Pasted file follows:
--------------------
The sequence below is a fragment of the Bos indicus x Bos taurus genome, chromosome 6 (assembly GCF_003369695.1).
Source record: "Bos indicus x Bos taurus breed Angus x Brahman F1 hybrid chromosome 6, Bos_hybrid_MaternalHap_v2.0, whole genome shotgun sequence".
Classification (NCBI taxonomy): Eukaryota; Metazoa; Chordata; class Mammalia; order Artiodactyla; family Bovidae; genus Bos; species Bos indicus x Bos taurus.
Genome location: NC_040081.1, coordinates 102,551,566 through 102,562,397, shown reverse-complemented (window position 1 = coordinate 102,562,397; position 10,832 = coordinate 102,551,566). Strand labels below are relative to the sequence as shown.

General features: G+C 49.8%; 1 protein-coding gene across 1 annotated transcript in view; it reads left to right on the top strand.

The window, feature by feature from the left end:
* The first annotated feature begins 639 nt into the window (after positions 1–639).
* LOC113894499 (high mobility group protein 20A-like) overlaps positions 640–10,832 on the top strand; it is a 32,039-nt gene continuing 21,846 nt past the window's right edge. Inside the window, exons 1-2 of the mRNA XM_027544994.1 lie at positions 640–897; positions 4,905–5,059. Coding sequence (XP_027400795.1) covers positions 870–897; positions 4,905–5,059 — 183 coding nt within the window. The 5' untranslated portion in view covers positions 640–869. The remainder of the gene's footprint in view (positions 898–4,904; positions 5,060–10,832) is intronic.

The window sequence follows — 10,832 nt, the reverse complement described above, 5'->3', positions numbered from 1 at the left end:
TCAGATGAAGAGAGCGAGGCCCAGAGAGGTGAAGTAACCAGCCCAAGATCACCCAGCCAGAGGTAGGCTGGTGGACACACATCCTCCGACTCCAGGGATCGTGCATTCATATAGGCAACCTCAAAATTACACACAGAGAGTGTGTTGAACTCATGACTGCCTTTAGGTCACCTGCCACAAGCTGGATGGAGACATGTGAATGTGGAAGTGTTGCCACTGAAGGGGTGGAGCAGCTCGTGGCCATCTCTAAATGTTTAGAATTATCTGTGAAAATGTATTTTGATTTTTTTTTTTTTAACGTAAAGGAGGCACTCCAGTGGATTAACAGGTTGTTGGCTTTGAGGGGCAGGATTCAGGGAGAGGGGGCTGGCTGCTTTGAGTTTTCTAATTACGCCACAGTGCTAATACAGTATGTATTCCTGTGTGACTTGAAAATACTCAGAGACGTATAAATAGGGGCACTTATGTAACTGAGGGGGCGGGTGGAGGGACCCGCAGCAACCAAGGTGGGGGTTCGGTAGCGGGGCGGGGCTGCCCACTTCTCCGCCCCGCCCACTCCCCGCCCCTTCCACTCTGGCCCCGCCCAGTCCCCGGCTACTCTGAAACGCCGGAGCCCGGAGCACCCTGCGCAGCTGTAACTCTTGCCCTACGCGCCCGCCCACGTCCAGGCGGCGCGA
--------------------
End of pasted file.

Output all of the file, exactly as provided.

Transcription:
The sequence below is a fragment of the Bos indicus x Bos taurus genome, chromosome 6 (assembly GCF_003369695.1).
Source record: "Bos indicus x Bos taurus breed Angus x Brahman F1 hybrid chromosome 6, Bos_hybrid_MaternalHap_v2.0, whole genome shotgun sequence".
Classification (NCBI taxonomy): Eukaryota; Metazoa; Chordata; class Mammalia; order Artiodactyla; family Bovidae; genus Bos; species Bos indicus x Bos taurus.
Genome location: NC_040081.1, coordinates 102,551,566 through 102,562,397, shown reverse-complemented (window position 1 = coordinate 102,562,397; position 10,832 = coordinate 102,551,566). Strand labels below are relative to the sequence as shown.

General features: G+C 49.8%; 1 protein-coding gene across 1 annotated transcript in view; it reads left to right on the top strand.

The window, feature by feature from the left end:
* The first annotated feature begins 639 nt into the window (after positions 1–639).
* LOC113894499 (high mobility group protein 20A-like) overlaps positions 640–10,832 on the top strand; it is a 32,039-nt gene continuing 21,846 nt past the window's right edge. Inside the window, exons 1-2 of the mRNA XM_027544994.1 lie at positions 640–897; positions 4,905–5,059. Coding sequence (XP_027400795.1) covers positions 870–897; positions 4,905–5,059 — 183 coding nt within the window. The 5' untranslated portion in view covers positions 640–869. The remainder of the gene's footprint in view (positions 898–4,904; positions 5,060–10,832) is intronic.

The window sequence follows — 10,832 nt, the reverse complement described above, 5'->3', positions numbered from 1 at the left end:
TCAGATGAAGAGAGCGAGGCCCAGAGAGGTGAAGTAACCAGCCCAAGATCACCCAGCCAGAGGTAGGCTGGTGGACACACATCCTCCGACTCCAGGGATCGTGCATTCATATAGGCAACCTCAAAATTACACACAGAGAGTGTGTTGAACTCATGACTGCCTTTAGGTCACCTGCCACAAGCTGGATGGAGACATGTGAATGTGGAAGTGTTGCCACTGAAGGGGTGGAGCAGCTCGTGGCCATCTCTAAATGTTTAGAATTATCTGTGAAAATGTATTTTGATTTTTTTTTTTTTAACGTAAAGGAGGCACTCCAGTGGATTAACAGGTTGTTGGCTTTGAGGGGCAGGATTCAGGGAGAGGGGGCTGGCTGCTTTGAGTTTTCTAATTACGCCACAGTGCTAATACAGTATGTATTCCTGTGTGACTTGAAAATACTCAGAGACGTATAAATAGGGGCACTTATGTAACTGAGGGGGCGGGTGGAGGGACCCGCAGCAACCAAGGTGGGGGTTCGGTAGCGGGGCGGGGCTGCCCACTTCTCCGCCCCGCCCACTCCCCGCCCCTTCCACTCTGGCCCCGCCCAGTCCCCGGCTACTCTGAAACGCCGGAGCCCGGAGCACCCTGCGCAGCTGTAACTCTTGCCCTACGCGCCCGCCCACGTCCAGGCGGCGCGA